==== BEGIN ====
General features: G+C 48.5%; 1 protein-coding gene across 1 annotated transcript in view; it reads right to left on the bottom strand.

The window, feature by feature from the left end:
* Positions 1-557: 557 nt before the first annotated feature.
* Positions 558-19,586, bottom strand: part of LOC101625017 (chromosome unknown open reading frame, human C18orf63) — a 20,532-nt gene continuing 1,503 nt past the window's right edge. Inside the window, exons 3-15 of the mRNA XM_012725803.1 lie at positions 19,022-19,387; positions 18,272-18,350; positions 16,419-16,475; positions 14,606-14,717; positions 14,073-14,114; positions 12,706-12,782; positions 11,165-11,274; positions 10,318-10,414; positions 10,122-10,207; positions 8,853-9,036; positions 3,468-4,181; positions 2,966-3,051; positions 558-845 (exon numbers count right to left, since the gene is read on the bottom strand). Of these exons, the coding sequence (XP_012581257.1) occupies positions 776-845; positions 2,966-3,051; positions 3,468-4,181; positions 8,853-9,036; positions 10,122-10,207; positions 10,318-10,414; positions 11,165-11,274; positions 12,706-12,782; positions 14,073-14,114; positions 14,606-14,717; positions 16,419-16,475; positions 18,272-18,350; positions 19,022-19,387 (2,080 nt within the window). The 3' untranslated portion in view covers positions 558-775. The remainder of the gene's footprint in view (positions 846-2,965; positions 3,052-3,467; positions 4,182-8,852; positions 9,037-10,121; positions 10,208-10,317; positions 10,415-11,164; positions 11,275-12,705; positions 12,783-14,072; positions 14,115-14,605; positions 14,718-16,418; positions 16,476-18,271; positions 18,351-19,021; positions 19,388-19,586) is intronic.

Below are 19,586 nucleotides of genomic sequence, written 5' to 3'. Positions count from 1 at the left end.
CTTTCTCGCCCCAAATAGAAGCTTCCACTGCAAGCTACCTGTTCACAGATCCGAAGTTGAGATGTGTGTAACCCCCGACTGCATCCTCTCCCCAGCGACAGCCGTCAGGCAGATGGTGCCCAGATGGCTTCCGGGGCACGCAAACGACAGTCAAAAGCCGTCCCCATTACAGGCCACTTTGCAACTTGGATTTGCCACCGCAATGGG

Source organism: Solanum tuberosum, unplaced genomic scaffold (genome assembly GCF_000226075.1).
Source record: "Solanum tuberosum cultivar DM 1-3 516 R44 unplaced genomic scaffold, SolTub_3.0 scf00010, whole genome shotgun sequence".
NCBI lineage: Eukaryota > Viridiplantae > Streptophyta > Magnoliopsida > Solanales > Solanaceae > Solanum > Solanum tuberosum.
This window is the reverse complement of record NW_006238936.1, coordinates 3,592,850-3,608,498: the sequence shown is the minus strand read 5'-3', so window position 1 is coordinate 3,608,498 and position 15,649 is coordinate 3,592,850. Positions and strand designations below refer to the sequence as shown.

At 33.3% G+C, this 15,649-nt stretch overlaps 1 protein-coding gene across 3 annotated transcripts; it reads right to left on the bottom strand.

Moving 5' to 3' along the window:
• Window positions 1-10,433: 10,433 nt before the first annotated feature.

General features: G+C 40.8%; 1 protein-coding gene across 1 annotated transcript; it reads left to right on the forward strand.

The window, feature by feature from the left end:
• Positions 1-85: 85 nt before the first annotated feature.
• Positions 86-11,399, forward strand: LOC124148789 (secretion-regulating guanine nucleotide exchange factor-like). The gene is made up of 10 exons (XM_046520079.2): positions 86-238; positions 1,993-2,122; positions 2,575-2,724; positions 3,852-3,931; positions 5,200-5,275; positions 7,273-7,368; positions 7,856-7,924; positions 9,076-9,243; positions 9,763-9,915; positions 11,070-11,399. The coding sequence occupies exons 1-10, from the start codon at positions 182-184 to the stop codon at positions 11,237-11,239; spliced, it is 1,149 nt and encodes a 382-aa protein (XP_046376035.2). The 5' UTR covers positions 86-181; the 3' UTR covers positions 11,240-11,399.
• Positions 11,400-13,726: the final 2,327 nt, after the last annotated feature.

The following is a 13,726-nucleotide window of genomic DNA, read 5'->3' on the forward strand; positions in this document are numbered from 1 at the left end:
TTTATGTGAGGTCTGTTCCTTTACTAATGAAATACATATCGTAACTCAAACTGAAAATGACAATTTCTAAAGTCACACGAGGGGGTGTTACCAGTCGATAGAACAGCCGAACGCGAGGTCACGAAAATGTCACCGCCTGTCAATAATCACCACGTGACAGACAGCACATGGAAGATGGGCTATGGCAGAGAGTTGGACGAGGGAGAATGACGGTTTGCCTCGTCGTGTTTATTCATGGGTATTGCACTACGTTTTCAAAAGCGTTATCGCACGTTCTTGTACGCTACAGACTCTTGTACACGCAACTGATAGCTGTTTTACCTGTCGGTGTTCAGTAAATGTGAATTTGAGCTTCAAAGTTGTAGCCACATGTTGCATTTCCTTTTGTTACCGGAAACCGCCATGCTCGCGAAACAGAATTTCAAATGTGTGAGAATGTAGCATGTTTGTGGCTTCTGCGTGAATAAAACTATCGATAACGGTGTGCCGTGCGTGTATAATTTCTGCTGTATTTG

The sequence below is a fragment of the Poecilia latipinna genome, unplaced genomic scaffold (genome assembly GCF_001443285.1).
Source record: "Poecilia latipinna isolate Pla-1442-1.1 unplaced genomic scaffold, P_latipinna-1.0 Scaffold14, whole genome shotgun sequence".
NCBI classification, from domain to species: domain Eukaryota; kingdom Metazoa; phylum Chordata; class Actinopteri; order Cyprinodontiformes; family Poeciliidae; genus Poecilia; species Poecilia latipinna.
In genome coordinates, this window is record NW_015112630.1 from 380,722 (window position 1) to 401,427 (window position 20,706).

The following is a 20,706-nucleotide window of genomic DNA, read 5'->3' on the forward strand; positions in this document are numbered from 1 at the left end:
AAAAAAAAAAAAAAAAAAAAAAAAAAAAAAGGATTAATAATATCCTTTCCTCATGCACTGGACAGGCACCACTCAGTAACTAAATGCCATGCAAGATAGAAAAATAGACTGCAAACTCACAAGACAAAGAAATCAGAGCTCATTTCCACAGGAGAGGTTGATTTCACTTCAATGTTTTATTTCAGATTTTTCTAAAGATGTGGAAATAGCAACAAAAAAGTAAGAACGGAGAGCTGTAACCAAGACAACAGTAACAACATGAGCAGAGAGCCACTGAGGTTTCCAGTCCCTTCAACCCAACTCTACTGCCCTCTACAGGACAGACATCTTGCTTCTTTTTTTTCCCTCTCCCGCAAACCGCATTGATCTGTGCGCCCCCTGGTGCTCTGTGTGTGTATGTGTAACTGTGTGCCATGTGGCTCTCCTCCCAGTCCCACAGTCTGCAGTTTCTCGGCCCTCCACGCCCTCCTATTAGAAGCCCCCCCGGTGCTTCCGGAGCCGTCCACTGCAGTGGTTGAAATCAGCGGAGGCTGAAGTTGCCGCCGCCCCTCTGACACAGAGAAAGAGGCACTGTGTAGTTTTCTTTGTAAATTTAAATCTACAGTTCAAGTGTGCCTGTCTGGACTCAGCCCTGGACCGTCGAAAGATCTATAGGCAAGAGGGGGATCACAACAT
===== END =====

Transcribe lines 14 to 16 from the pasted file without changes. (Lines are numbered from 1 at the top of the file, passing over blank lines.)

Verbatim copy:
General features: G+C 40.8%; 1 protein-coding gene across 1 annotated transcript; it reads left to right on the forward strand.

The window, feature by feature from the left end:
• Positions 1-85: 85 nt before the first annotated feature.